let us know what weeds you have , we know how to kill most of em.
a decent hoe is usually the best tool for intercrop weeding

for best advice photos and reports of the state of it might help

soil conditioning is a must even with good soils as good soils can be made better

one doable bed at a time was effective with my one ( a remedial job ) to start to get stuff growing asap which helps a lot with the diplomatic aspects.
your fellow allotmenteers will be a mixed bunch but some will have a stunning knowledge and skill set .

at this time of year a few successive plantings of early ,mid and main crop spuds, hoeing and earthing up will clean a decent area and might give a half decent return for effort on most soils.

Slim



Joined: 05 Mar 2006
Posts: 5254
Location: New England (In the US of A)
PostPosted: Tue Mar 20, 18 10:35 pm    Post subject: Reply with quote    

Everything dpack just said, and my take/interpretation of two of his points:

dpack wrote:
soil conditioning is a must even with good soils as good soils can be made better

one doable bed at a time was effective with my one ( a remedial job ) to start to get stuff growing asap which helps a lot with the diplomatic aspects.

Organic matter makes most soils better, and doesn't ever really do anything to make them worse.

It's good to harness your enthusiasm, but better to wish you had planted more than to wish you didn't have so much weeding to catch up on.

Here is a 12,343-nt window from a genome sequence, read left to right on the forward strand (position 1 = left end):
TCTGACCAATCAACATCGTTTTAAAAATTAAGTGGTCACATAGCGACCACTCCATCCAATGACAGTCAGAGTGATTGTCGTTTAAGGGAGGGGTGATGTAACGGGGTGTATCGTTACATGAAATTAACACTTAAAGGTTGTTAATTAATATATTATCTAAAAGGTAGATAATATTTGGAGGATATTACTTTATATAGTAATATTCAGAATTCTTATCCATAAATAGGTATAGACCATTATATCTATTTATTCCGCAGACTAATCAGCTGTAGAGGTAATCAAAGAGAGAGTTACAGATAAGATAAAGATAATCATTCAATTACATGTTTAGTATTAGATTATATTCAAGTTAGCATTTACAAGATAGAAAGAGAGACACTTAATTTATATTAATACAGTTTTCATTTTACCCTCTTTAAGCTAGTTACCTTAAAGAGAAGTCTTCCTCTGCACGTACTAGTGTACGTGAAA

dpack



Joined: 02 Jul 2005
Posts: 34112
Location: yes
PostPosted: Tue Mar 20, 18 11:17 pm    Post subject: Reply with quote    

perhaps i was not clear, by one bed at a time i mean prep and plant a bed then the next then the next etc rather than prep lots then plant lots.

Mistress Rose



Joined: 21 Jul 2011
Posts: 9907

PostPosted: Wed Mar 21, 18 8:11 am    Post subject: Reply with quote    

If you have a pet charcoal burner near you, a little small charcoal, the sort he/she may throw away unless they are in the biochar market can make a good addition. If you have a log fire the ash is good for spot fertilising things like tomatoes, but the potash washes out of it quickly, so has to be kept dry and used when needed, which is flower set time.